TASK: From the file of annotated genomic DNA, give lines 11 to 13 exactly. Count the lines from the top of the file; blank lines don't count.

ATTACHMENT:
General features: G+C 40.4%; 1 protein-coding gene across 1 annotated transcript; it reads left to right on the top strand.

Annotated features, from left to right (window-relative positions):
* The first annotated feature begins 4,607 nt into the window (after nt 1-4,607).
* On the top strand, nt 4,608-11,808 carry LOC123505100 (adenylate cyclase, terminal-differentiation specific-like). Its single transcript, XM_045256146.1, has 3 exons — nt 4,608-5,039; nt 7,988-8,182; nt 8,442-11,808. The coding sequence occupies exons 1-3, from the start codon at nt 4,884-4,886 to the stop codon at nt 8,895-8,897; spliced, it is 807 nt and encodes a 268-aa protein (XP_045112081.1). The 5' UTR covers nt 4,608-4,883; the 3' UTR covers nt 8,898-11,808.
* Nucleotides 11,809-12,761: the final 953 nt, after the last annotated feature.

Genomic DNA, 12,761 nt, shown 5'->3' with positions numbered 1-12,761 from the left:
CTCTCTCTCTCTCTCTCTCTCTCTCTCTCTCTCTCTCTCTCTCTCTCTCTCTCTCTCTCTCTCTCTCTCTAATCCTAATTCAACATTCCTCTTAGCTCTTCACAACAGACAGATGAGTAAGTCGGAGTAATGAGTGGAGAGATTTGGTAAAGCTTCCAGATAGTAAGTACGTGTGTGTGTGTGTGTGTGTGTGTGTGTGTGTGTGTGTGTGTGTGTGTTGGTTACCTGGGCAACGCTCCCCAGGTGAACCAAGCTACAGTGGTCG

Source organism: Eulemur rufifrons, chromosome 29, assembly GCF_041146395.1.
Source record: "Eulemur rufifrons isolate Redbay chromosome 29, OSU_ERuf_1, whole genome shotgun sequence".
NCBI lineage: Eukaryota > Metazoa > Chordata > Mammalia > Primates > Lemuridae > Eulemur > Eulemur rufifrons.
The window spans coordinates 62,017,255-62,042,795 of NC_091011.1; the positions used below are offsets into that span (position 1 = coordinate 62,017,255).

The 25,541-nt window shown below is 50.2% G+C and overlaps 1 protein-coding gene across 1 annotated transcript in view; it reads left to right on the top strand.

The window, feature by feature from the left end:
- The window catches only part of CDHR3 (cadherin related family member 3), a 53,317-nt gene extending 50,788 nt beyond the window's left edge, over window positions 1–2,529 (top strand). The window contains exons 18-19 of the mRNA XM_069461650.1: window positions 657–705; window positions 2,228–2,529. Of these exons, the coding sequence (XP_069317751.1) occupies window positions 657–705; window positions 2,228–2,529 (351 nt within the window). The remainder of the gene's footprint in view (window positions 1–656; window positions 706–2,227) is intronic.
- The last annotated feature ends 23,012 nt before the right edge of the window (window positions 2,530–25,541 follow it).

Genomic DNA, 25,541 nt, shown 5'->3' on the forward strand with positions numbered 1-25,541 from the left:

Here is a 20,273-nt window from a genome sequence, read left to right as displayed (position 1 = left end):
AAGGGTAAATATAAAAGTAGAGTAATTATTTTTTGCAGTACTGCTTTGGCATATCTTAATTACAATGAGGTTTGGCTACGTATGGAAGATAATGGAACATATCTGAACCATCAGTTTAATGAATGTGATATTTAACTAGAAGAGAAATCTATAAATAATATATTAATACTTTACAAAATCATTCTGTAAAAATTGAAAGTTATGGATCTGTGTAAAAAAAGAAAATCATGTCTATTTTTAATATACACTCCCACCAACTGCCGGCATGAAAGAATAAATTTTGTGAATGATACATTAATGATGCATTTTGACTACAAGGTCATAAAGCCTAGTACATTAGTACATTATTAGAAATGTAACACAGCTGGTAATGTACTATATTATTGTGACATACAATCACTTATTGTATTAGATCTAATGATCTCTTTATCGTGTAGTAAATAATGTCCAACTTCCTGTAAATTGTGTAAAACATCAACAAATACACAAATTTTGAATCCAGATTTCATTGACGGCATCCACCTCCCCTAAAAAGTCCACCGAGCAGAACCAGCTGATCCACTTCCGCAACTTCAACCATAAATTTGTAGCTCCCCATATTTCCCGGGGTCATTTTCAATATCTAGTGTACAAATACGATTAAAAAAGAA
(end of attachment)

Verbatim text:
The window spans coordinates 62,017,255-62,042,795 of NC_091011.1; the positions used below are offsets into that span (position 1 = coordinate 62,017,255).

The 25,541-nt window shown below is 50.2% G+C and overlaps 1 protein-coding gene across 1 annotated transcript in view; it reads left to right on the top strand.

The window, feature by feature from the left end: